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What is the Difference Between printf() and scanf() ?

Posted in C Programming

printf() and scanf() are both functions in the C programming language that deal with input and output, but they serve different purposes.

printf() is used for formatted output, which means it allows you to display formatted text and variables on the screen or send them to a file. It takes a format string as an argument that specifies the desired format and uses placeholders (format specifiers) to represent the variables’ values. It is primarily used for displaying information to the user or generating formatted output.

On the other hand, scanf() is used for formatted input, which means it allows you to read and parse input from the user or a file. It also takes a format string as an argument, which specifies the expected format of the input. It uses placeholders (format specifiers) to indicate the data types and locations where the input values should be stored. It is commonly used for accepting user input during runtime.

variable name and address
variable name and address

The Difference Between printf() and scanf()

1. float and double types

The length modifiers and conversion specifiers in scanf() and printf() are almost the same, but there is a key difference for float and double types.

In printf(), the conversion specifier for both float and double types is f. However, in scanf(), the float type remains the same, but the double type requires a length modifier l before the conversion specifier f, resulting in %lf.


int main(void) {

   double a = 3.0;
   double b;

   scanf("%lf", &b); 
   printf("%lf\n", a);
   printf("%lf", b);
   return 0;



The scanf() function follows certain rules to recognize integers or floating-point numbers.

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When reading integers, the scanf() function first looks for a plus sign (+) or minus sign (-), and then it starts reading digits until it encounters a non-digit character.

When reading floating-point numbers, the scanf() function first looks for a plus sign (+) or minus sign (-) (optional), followed by a sequence of digits (which may include a decimal point), and then an exponent (optional). The exponent consists of the letter “e”, an optional sign, and one or more digits.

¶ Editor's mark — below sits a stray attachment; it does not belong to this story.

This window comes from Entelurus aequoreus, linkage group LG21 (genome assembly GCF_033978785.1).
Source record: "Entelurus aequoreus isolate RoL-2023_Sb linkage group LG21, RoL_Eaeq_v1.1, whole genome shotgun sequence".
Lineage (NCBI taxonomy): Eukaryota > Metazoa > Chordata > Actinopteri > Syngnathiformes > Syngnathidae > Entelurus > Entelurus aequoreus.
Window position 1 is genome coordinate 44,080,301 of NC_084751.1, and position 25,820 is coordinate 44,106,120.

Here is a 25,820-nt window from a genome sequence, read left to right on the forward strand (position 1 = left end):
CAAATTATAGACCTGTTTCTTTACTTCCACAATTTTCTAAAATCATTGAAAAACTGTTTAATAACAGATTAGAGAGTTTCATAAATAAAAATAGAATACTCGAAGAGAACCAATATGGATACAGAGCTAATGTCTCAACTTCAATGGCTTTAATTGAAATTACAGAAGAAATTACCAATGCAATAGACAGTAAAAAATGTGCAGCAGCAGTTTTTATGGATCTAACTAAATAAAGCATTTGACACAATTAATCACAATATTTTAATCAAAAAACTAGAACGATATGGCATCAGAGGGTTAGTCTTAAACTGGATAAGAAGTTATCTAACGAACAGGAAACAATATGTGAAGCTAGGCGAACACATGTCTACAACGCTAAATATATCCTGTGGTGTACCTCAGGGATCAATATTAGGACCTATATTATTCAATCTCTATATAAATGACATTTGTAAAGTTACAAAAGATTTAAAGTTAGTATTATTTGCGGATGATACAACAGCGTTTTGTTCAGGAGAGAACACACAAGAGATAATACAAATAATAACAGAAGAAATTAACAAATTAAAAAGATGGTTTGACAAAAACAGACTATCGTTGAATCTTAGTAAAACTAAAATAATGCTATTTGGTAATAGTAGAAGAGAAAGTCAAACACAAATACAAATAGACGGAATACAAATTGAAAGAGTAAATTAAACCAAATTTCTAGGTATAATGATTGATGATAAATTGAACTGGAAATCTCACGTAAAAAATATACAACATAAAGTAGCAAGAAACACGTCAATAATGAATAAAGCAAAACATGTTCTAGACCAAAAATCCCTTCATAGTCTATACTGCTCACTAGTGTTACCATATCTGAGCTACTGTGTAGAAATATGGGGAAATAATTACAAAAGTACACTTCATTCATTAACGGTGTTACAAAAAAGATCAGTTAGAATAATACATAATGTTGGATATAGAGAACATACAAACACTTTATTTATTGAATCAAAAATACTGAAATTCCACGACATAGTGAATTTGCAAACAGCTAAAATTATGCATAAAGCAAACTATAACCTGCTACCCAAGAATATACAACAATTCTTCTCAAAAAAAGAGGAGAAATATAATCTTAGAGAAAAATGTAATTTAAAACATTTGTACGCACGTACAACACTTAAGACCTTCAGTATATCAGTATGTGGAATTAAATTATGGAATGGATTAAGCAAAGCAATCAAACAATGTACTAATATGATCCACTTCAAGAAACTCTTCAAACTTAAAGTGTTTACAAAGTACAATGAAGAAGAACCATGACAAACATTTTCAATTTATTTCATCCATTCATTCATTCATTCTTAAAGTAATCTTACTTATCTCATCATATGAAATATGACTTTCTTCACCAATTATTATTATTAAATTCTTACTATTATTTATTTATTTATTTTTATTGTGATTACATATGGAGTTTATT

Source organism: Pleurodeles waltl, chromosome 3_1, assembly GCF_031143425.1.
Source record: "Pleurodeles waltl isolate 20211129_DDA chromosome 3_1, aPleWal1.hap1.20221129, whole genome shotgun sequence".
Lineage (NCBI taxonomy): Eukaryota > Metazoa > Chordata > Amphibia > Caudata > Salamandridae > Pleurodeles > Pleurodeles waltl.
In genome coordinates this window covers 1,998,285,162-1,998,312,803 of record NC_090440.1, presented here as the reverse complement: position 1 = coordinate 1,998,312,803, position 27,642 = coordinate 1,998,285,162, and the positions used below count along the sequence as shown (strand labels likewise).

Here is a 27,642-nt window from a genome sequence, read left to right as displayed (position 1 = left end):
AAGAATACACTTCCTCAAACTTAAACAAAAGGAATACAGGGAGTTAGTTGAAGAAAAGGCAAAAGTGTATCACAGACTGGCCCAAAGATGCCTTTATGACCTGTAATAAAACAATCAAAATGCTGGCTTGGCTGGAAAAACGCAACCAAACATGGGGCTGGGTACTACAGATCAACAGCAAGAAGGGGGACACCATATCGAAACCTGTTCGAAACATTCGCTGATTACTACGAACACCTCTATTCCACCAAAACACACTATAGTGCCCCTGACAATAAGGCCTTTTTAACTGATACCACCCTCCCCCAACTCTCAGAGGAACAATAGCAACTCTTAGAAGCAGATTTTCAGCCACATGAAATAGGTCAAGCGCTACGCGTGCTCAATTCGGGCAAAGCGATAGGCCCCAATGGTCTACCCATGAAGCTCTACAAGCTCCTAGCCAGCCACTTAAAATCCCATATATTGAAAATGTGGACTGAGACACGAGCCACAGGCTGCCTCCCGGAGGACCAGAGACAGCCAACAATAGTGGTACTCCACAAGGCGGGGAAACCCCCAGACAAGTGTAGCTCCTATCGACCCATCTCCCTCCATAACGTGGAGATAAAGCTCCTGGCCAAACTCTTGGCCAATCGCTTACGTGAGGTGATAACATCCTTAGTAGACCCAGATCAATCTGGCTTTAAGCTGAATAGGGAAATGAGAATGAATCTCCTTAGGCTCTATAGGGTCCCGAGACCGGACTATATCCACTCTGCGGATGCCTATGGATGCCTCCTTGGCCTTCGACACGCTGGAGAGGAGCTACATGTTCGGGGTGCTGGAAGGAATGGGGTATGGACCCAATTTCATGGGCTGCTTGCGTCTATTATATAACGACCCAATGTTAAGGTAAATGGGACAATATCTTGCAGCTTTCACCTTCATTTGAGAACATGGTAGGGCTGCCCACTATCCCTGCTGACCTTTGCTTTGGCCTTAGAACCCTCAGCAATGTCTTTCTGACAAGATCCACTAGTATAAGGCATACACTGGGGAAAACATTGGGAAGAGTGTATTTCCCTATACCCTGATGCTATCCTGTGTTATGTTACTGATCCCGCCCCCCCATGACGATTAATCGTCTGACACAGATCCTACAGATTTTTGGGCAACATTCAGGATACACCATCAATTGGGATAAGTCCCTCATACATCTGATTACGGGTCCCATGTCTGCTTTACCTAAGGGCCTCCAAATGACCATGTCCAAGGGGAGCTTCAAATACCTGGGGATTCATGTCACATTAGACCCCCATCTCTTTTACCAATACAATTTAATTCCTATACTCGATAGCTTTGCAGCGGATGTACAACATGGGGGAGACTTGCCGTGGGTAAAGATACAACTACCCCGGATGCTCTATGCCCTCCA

If scanf() encounters a character that cannot be part of the current item being read, it will “put back” that character in its place, so that it can be read again during the next item scanning or the next call to scanf().

These rules help scanf() recognize and interpret the input correctly based on the specified format in the format string.

2. Confusion Between scanf() and printf()

printf("%d", &i);

The output is not the value of i but the decimal value of the address of i.

scanf("%d, %d", &i, &j);

After scanf() reads an integer using the first %d, it attempts to match the comma (,) with the next character in the input stream. If this character is not a comma, scanf() will terminate without reading the value for the variable j.

scanf("%d\n", &i);

In the printf() function, it is common to use \n to insert a newline character, which causes a line break. However, if you place a \n at the end of the format string in scanf(), it can lead to unexpected behavior.

In scanf(), the newline character \n is treated as whitespace. Therefore, scanf() will search for whitespace characters in the input stream. As mentioned earlier, whitespace characters in the scanf() format string match zero or more whitespace characters in the input stream. So when you enter input and press the Enter key, the newline character will match the \n in scanf(), and subsequent presses of the Enter key alone will not cause scanf() to terminate unless you input a non-whitespace character that causes scanf() to fail and exit.

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It’s important to be aware of this behavior to ensure proper input handling in your scanf() statements and avoid unexpected issues when using \n in the format string.



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